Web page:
a major publisher might boost your traditional media coverage and book sales in the publishing world including in online bookstores

 

Pros of self-publishing


1. Creative control

One thing that is hugely beneficial about self-publishing is the control the author has over their project: you decide how much money you want to invest, the cover you want to have, you write the back copy, and you decide how the book will be marketed, and when it will be published and in which countries.

The world is your oyster – and the book is completely and utterly yours to publish as you see fit.

 

2. Time

The turnaround time to publishing your book can be much, much faster if you’d like it to be.

That’s not to say hiring an independent editor to polish your work with you, or having a cover designed isn’t time-consuming, but you aren’t having to wait in line.

In traditional publishing, multiple books are being brought to publication simultaneously, all at different stages – sometimes your book might need to wait for the one before it to be complete. With self-publishing, the only book you have to think about is your own.

With self-publishing, the only book you have to think about is your own.

 

3. Money

Yes, you have to set up the upfront cost of publishing your book – but the rewards from sales are all yours to keep. Self-publishing platforms will very often take a fee for their part, but the rest is entirely yours.

This will be a much higher royalty rate than you would get from a traditional publisher, as they need to redeem the advance payments they have given you and then hopefully make a profit. But as you are the publisher, you get the larger sum.

  

Cons of self-publishing


1. Upfront cost

The downside of going it alone is taking on the cost of your publication.

There are multiple expenses to consider if you want to publish your book so it sits on par with your mainstream competitors. For example:

  • The cover designer

  • The graphic designer for marketing assets

  • The copy editor

  • The proofreader

  • The advertising budget

  • Early print copies for reviewers

  • An accountant

There are ways around this when you’re first starting out and don’t have a previous book’s royalties to bolster the cost. When I published my debut novel, I didn’t have an expendable income to put aside for the project, so I took out a loan to cover the editing, design, and advertising costs (this isn’t necessary for every case or writer of course, but the decision I made).

I also used connections close to me for help; a friend helped me create marketing graphics whilst he studied a marketing course. Maybe you have a family member or close friend who is good with numbers and can help file tax returns if this isn’t in your wheelhouse.

Ultimately, the amount you invest will determine the level at which you publish your book, and likely determine the outcome of sales. Word-of-mouth hits without an advertising push certainly exist, but I wouldn’t advise relying on this, as they are growing forever rarer as the competition continues to swell.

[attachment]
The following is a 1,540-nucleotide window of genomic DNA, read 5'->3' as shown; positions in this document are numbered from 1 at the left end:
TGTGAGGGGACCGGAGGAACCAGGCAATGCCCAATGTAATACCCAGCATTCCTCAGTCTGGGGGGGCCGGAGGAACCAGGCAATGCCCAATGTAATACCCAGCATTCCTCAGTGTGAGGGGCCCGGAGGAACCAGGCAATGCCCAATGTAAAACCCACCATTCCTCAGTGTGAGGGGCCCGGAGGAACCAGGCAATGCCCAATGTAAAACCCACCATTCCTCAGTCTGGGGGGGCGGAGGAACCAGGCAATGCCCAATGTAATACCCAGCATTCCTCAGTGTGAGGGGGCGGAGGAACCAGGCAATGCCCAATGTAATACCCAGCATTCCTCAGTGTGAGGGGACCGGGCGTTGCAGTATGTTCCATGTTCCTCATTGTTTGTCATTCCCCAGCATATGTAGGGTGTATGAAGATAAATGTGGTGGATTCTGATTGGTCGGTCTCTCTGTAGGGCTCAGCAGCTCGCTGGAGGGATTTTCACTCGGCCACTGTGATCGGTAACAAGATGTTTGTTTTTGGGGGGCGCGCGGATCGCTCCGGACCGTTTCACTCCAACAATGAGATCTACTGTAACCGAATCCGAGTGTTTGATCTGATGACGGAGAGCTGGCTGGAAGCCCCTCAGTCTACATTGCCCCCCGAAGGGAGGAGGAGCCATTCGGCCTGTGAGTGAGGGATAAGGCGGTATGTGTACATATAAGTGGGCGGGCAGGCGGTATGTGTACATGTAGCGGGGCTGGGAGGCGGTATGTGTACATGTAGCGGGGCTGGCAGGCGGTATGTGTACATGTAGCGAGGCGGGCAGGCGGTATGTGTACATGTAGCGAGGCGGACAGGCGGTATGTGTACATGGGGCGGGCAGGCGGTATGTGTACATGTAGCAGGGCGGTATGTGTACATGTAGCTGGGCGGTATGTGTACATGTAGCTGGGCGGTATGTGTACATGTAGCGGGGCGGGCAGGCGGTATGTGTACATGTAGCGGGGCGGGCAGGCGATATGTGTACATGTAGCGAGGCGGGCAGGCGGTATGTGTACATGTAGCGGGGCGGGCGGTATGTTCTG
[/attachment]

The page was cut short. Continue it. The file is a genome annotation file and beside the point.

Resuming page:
I think it’s important to view self-publishing as a professional business investment, rather than a personal expense.

I think it’s important to view self-publishing as a professional business investment, rather than a personal expense.

 

2. Larger workload

Self-publishing isn’t just about writing the book, but lots of other roles that would otherwise be performed by a team in the world of traditional publishing.

Whilst you can outsource editing and design, you will be the project manager of your publication, overseeing each element and doing lots of research so you know the ins and outs of each task.

If you’re someone who is business-minded and likes a challenge and an element of control, this might be right up your street; but it could be challenging for those without this inclination.

 

3. Limited support outside of online retailers

Getting support in brick-and-mortar stores is challenging.

With the competition as high as it is, and lots of books on the shelves, traditional publishers can’t ensure shelf space for every single book, which means it is just as hard, if not harder, for indie authors.

Self-publishing through companies like Amazon can also be a setback, as a lot of bookshops aren’t likely to support books affiliated with the company. Online retailers do the job extremely well and have carved out the market for self-published work, but so often it is an author’s dream to see their book in their favourite bookshop.

  

Conclusion

Traditional publishing and self-publishing are two ways to get your work in print. To determine which is right for you, determine what your goals are. Which route to publication suits your aims and ambitions best?

Or like me, you can do both! One can very much lead to the other.

There are some amazing tools now available to those self-publishing, like these 3-D cover tools here, and here. When it comes to cover design, Creativindiecovers.com is a wonderful ally, and you may find this universal book linker tool helpful.

There is no right or wrong way to share your work, and whichever publishing route you choose, it is good to keep in mind that often succeeding in publishing is playing the long game, which makes your dreams taste that bit sweeter, once they come true.

Dreams come true. Without that possibility, nature would not incite us to have them.
—John Updike

 


 
 
Jack is one of the self published authors who found success with a traditional publisher

Jack Jordan

 

Jack Jordan is the global number one bestselling author of six thrillers including Do No HarmAnything for Her and Night by Night – an Amazon No.1 bestseller in the UK, Canada, and Australia. His latest and much-anticipated novel Do No Harm was sold as a six-figure deal in a three-way auction to Simon & Schuster, and met with enthusiastic advance reviews from celebrated writers in the genre.